How many Italian goths do you know? Because apparently there are so many olive-skinned, bubbly, loud vamps that even Italians like me are often taken by surprise. I mean, why would a country so catholic, Mediterranean and chaotic like ours fall for the charm of darkness and the eerie landscapes evoked by groups like Bauhaus and Siouxsie and the Banshees?
It may seem a silly question, but it is more or less the same question that the Los Angeles Review of Books posed back in 2012, when the critic Alan Williamson wrote about 19th century Italian pessimist Giacomo Leopardi: “Italians have always seemed to Northern Europeans (and to Americans) a warm, friendly, sensuous people, good at enjoying life; and this impression is not wrong. So it’s interesting, to say the least, that they are so devoted to such an unrelentingly pessimistic poet as Leopardi. Two of the greatest Italian Modernists, Montale and Pavese, are also dark.”
So you see, it's a story that started a long time ago. A story that photographer Dino Ignani decided to immortalise in the early 1980s, when he first realised that Siouxsie & Co. was gaining a following in Rome. He hung around the same cafes and clubs they did, made friends with them and took the most magnificent portraits. Thirty years later, he has compiled all the photos from that period in a book called Dark Portraits. I met up with Dino for an interview.
VICE: How and when did your relationship with the Roman goth scene start?
Dino Ignani: It was in 1980. I used to go to a wine bar in Trastevere called 'Fidelio', a meeting spot for artists, slackers, thinkers of various kinds. Then, suddenly one day the goth guys came. There were about ten of them and very young – let’s say between 18 and 22 years old. I was much older, and I knew nothing about goth music, let alone fashion. But those guys intrigued me, and I started being interested in them – at some point I decided to start taking pictures of them. I took over 550 photos.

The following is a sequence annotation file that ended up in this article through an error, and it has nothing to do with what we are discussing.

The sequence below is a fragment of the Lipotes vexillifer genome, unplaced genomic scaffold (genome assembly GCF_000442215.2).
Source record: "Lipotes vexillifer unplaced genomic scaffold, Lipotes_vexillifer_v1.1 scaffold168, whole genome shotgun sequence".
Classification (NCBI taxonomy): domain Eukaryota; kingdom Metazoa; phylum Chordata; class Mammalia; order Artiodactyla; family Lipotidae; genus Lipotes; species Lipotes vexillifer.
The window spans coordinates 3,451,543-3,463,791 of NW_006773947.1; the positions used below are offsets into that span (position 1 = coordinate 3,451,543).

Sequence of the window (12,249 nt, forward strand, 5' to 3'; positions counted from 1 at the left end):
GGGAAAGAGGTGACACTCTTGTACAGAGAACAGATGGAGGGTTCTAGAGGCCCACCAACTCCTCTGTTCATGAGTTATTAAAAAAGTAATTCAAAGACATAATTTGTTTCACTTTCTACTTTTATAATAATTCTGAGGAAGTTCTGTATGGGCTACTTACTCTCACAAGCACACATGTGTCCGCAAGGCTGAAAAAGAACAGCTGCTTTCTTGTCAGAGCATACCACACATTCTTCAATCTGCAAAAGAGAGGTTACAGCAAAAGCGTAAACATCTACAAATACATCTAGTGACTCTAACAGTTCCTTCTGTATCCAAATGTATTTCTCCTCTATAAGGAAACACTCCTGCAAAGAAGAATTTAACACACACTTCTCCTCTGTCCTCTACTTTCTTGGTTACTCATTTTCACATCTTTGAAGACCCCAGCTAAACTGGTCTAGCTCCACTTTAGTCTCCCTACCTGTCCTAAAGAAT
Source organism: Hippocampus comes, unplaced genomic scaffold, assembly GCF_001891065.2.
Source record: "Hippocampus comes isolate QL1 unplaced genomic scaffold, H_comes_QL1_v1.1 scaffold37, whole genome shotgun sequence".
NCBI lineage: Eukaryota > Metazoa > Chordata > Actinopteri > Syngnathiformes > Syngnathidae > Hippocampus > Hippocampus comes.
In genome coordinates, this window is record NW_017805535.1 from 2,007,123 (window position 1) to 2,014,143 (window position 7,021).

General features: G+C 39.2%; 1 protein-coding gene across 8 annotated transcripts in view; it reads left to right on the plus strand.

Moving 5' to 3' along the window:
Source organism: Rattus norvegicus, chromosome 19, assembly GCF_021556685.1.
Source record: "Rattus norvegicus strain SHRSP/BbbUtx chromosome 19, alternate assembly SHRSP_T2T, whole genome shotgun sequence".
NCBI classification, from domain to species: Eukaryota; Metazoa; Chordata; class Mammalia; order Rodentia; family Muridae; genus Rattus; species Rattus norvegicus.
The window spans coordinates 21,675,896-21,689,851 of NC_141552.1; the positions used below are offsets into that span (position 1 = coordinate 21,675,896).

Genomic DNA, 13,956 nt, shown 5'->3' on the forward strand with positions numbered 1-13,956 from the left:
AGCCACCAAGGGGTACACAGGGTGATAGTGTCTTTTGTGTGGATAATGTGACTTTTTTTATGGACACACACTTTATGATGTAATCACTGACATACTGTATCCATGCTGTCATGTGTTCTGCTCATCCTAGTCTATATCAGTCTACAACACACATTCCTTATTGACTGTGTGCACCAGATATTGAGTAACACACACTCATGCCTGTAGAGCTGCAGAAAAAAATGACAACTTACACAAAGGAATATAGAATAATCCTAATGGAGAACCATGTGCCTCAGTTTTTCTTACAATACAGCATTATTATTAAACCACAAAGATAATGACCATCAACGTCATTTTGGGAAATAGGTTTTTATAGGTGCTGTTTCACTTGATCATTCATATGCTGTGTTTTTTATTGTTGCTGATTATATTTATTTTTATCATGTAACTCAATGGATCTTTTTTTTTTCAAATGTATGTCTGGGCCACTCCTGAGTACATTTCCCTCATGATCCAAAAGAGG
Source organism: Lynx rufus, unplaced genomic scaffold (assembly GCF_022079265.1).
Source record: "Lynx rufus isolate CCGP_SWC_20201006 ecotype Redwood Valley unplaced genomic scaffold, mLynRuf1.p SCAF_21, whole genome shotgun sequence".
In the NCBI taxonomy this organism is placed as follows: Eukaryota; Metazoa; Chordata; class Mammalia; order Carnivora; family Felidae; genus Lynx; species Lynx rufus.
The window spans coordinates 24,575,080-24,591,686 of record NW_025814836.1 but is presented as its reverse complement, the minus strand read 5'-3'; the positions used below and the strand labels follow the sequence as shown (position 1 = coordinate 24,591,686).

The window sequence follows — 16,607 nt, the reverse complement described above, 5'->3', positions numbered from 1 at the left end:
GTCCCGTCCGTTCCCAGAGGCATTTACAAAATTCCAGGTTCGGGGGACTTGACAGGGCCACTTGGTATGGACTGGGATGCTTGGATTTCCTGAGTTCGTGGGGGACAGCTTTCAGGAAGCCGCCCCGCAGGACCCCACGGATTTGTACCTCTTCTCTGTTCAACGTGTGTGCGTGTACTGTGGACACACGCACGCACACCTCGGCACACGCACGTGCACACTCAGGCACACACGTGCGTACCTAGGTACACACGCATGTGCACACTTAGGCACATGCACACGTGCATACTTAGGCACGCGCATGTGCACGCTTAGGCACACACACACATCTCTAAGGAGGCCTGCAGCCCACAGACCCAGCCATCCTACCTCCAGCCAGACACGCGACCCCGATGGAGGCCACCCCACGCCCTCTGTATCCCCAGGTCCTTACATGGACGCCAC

You mentioned that for you it was a completely new experience.
Yes, I had a different background. Having been born in the 1950s and having grown up among political collectives, demonstrations and communes, to me the idea of “going dancing” was a bourgeois concept and was condemned as such. Some of the places where the goths used to hang out were totally new to me. In a way, it was a liberating experience.
It was also a particularly happy period for Rome.
Yes, the Years of Lead were over, people had started to go out again. The goths fascinated me because they showed a great amount of creativity. They made their clothes themselves, they cut their hair in an unusual way and their iconography revolved around coffins, candlesticks, vampires… that for a photographer is amazing.
But what kind of people were they?
Many of them came from the suburbs: the Roman goth scene was a working-class phenomenon. There was also a strong homosexual component – at the time there wasn’t a properly organised gay community in Rome, so my guess is that the goth scene represented a place of aggregation. Politically, there was a bit of everything – all the way from the right to the left.
What about drugs?
No, goths didn’t do drugs. Maybe just a glass of wine. If you happened to get drunk it was by chance. People didn’t go out with the idea of getting wasted.
The series consists of portraits you took between 1981 and 1985. Why did you stop?
Well, for starters I started working on other projects. But times had also changed. And the goth phenomenon was just not that trendy any more. The guys I had been photographing got jobs – someone became a baker, someone else left for London.
Did you stay in touch with any of them?
Yes, quite a few people. They’re now designers for Fendi, painters, artists working for the Opera, people who ended up on television. Some of them, however, have simply disappeared, swallowed by every-day life.
Is there one character you were particularly fond of?
Klarita and Rebecca were perhaps the most famous couple in the community. Monichetta made very beautiful clothes… and then there was Rossella. She was already 55 or even 60 and lived in a caravan. She was usually avoided and shunned by everyone, but the goths adopted her almost immediately. They were very inclusive. I mean, they also welcomed me, and I was ten years older and dressed in a way that had nothing to do with them.